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    • I agree completely! As long as other aspects of the story make the historical setting clear and authentic enough, I like the modern language. If it takes too much away from the setting it could get annoying, but I don’t think that’s ever been a problem for me.

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  9. Personally, modern language in historical fiction, whether it is books or movies, does bother me, partially because it ruins the immersive experience and partially because I enjoy the challenge of understanding archaic terms. I had to take several literature courses that covered as far back as the 14th century. I found them to be thrilling and if you try hard enough, you begin to understand and sometimes even to think in Old or Middle English! I do understand your point, however. If done skillfully, it may not be as intrusive to the storyline.

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  10. Interesting discussion! I think what would bother me is if a character from our time traveled back to a different century and the people there talked like we do. That would just be completely unrealistic, and it would be kind of pointless considering that the exchange between the confused time traveler and the other people could be really entertaining.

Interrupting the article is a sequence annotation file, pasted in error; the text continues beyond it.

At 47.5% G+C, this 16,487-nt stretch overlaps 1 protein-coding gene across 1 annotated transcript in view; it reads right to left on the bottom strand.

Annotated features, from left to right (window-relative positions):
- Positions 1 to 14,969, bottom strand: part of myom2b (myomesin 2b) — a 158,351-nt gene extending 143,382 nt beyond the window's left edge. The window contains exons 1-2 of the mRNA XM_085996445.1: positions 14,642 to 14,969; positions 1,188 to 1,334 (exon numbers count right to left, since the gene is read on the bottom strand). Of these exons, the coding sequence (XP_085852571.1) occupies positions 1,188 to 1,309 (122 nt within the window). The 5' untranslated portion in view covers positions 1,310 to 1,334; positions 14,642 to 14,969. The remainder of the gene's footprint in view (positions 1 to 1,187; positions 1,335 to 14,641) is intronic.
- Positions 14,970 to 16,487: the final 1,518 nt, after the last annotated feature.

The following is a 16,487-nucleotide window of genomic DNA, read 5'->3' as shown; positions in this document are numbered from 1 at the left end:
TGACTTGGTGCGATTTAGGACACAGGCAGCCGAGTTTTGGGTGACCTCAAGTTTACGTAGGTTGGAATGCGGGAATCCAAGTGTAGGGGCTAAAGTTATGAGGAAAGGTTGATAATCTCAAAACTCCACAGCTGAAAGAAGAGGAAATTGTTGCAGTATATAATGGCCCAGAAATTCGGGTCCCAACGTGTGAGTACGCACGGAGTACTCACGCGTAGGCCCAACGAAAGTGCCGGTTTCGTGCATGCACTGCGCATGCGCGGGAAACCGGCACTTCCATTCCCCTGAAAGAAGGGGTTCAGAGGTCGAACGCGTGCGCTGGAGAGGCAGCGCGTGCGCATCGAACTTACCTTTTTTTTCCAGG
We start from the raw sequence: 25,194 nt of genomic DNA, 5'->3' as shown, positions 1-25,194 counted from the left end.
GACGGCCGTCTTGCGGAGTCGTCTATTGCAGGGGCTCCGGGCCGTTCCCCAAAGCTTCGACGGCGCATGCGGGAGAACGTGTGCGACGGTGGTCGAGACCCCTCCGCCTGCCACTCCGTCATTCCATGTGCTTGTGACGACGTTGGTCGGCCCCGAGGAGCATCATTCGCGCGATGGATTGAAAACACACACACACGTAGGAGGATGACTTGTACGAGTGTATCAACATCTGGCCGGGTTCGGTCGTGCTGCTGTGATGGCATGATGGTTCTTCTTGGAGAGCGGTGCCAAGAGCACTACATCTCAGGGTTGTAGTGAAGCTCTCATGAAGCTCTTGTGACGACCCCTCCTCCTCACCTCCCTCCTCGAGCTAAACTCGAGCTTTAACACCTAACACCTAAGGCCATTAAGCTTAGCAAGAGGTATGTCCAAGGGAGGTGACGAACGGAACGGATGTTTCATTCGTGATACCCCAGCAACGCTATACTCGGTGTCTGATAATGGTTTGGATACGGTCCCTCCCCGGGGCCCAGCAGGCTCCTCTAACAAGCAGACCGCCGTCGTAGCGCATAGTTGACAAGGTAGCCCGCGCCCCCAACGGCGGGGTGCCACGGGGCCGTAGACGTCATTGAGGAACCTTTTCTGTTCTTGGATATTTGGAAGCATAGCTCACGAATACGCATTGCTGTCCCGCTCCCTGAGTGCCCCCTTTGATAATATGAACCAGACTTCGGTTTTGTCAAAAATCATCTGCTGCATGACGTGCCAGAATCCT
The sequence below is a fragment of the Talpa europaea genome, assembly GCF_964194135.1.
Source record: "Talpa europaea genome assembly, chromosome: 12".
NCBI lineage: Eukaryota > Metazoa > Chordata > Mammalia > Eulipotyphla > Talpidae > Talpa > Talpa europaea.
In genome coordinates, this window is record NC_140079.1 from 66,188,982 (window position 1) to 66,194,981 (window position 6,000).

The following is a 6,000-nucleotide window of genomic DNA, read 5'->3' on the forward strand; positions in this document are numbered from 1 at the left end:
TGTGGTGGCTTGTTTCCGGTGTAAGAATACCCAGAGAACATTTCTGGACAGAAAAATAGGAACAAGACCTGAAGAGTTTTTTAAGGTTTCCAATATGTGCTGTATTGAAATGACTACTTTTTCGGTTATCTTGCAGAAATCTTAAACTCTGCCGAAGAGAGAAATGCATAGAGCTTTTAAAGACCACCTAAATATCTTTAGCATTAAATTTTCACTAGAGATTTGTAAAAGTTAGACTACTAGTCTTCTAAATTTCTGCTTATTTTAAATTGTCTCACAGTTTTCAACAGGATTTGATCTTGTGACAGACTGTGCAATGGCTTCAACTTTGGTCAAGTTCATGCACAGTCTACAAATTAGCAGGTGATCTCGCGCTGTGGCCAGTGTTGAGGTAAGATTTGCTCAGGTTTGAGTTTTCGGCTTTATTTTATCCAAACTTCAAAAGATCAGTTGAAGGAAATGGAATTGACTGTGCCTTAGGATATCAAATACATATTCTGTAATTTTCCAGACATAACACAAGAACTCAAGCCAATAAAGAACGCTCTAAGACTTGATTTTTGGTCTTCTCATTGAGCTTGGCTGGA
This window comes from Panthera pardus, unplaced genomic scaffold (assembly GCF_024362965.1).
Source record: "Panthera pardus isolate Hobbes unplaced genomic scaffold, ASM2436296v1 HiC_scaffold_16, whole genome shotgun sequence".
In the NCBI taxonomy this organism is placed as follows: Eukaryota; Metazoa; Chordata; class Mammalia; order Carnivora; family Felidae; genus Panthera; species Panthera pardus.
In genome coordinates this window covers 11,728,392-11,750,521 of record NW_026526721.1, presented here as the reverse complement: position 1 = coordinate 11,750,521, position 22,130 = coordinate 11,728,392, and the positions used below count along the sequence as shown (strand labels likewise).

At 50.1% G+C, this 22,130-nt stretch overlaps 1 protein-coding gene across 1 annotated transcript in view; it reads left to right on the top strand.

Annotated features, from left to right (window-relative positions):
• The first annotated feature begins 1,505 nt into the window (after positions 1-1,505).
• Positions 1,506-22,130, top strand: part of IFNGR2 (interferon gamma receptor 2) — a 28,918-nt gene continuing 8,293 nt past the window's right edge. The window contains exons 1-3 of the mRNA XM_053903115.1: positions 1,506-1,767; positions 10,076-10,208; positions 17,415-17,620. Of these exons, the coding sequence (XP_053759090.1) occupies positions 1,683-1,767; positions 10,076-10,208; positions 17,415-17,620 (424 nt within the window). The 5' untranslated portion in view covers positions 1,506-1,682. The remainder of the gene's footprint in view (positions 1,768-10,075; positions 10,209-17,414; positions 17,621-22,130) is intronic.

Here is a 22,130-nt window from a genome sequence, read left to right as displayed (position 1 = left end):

But if the entire book is set in a certain time, it makes sense that everyone is speaking like we do, because the book was written for readers of our time. No one complains about the fact that fantasy novels set in made-up worlds are written in real languages, so why complain about historical fiction?

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  11. It doesn’t bother me too much. It’s funny you actually wrote this. I recently got my mom to watch Game of Thrones and in it they say the word “fuck” and every time my mom goes “UGH THEY DID NOT SAY THAT !” hahah (I don’t know how accurate that is since I don’t know the origin of the word, but it’s just funny how it relates to this post).

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    • It makes even less sense to me when people complain about it in historical fantasy (like the GoT example) because… they have dragons? And people are complaining about historical accuracy? hahaha It might just be me though – I don’t really get that annoyed with historical inaccuracies. I have no idea why. It just doesn’t really bother me. πŸ˜›